Performance of Submerged Vanes for Control of Sediment in an Irrigation Canal

by Steven W. Tanis, (M.ASCE), Salt River Project, Phoenix, United States,



Document Type: Proceeding Paper

Part of: Hydraulic Engineering

Abstract: Removal of accumulated sediments from irrigation canals is necessary in order to maintain canal capacity. Removal of these sediments may be enhanced by directing and concentrating sediments along one bank of a canal using submerged vane technology. Submerged vanes have been used to redirect the bed load sedimentation of natural waterways with the intent of controlling the natural migration of rivers and to maintain navigable channels. These vanes are flow training structures (foils) usually installed at an angle of 15° to 25° to the direction of flow and their height is generally from 0.2 to 0.4 times the design water depth. Submerged vanes so placed generate a secondary circulation in the flow which moves the bed load sediment in a desired direction. In order to evaluate the performance of these structures, twenty-nine vanes, each 0.9m high and 3.3m long, were placed in a section of the Grand Canal in Phoenix, Arizona. This paper discusses the re-distribution of sediment, and the impact of the vanes on canal capacity.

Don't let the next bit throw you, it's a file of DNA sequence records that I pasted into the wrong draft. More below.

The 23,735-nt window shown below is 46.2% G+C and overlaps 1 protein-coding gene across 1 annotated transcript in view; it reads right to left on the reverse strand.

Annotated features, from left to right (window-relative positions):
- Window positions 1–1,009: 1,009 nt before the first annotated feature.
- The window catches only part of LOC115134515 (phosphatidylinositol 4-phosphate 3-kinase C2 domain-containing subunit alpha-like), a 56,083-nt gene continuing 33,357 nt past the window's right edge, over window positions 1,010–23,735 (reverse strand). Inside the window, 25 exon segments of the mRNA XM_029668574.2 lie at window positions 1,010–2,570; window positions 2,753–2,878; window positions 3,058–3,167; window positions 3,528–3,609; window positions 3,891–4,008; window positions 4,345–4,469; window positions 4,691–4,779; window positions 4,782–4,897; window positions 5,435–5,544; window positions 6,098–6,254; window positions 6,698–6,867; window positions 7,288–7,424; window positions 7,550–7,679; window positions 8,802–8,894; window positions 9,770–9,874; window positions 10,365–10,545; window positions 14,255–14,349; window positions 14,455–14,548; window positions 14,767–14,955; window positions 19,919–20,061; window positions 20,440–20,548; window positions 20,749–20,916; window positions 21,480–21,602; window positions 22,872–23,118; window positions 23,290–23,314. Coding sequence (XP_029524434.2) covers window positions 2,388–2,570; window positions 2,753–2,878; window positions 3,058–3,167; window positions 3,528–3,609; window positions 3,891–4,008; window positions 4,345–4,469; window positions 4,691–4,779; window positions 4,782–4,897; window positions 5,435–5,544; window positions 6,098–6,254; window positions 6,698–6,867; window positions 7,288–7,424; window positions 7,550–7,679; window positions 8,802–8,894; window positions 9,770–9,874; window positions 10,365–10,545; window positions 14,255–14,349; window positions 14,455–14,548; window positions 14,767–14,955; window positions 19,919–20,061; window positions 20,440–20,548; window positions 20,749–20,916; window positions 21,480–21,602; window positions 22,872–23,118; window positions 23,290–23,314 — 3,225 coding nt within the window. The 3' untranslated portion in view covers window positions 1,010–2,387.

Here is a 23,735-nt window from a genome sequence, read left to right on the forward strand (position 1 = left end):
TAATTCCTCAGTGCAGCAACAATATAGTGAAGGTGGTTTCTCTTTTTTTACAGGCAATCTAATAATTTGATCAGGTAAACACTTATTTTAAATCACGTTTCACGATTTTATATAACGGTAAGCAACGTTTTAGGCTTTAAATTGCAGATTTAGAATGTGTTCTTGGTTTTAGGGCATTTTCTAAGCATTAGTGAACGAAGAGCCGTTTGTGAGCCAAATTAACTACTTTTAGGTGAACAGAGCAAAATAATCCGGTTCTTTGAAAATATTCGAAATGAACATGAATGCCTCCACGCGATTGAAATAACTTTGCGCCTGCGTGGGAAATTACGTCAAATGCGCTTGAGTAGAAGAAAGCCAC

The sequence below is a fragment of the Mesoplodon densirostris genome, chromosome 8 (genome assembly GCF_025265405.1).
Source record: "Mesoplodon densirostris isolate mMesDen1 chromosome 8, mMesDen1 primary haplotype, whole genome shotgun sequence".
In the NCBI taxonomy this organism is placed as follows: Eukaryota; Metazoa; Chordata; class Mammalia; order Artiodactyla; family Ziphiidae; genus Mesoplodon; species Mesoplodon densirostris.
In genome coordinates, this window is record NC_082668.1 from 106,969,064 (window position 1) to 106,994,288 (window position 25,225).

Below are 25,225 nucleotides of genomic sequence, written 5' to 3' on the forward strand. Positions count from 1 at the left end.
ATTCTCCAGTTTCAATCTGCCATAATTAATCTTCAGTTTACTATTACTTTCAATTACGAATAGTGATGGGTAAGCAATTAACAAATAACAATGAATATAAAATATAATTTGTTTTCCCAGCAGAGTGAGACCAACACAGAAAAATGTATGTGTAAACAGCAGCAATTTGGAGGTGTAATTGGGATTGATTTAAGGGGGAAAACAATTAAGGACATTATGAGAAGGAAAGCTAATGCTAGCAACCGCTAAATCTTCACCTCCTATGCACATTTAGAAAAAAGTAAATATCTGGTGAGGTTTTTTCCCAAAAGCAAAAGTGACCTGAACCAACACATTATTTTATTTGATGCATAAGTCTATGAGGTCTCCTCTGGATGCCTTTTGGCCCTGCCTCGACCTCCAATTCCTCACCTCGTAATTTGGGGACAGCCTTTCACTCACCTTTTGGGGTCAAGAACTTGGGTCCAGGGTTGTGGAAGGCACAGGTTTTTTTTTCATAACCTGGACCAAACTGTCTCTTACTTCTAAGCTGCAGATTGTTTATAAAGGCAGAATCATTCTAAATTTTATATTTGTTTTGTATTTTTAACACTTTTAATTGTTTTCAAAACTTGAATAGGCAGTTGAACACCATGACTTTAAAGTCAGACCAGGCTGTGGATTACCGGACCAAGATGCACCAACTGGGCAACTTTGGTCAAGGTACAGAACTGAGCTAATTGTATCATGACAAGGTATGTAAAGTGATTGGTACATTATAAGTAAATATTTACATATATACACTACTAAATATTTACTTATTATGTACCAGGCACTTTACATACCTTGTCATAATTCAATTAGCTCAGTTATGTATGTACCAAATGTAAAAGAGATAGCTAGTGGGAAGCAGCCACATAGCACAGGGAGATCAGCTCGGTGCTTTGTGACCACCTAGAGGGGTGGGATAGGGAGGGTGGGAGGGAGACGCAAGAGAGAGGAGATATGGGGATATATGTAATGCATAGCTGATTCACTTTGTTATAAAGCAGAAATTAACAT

Subject Headings: Sediment | Vanes | Canals | Irrigation | Submerging | Water flow | Fluid flow | Submerged flow | Bed loads | Arizona | North America | United States | Phoenix

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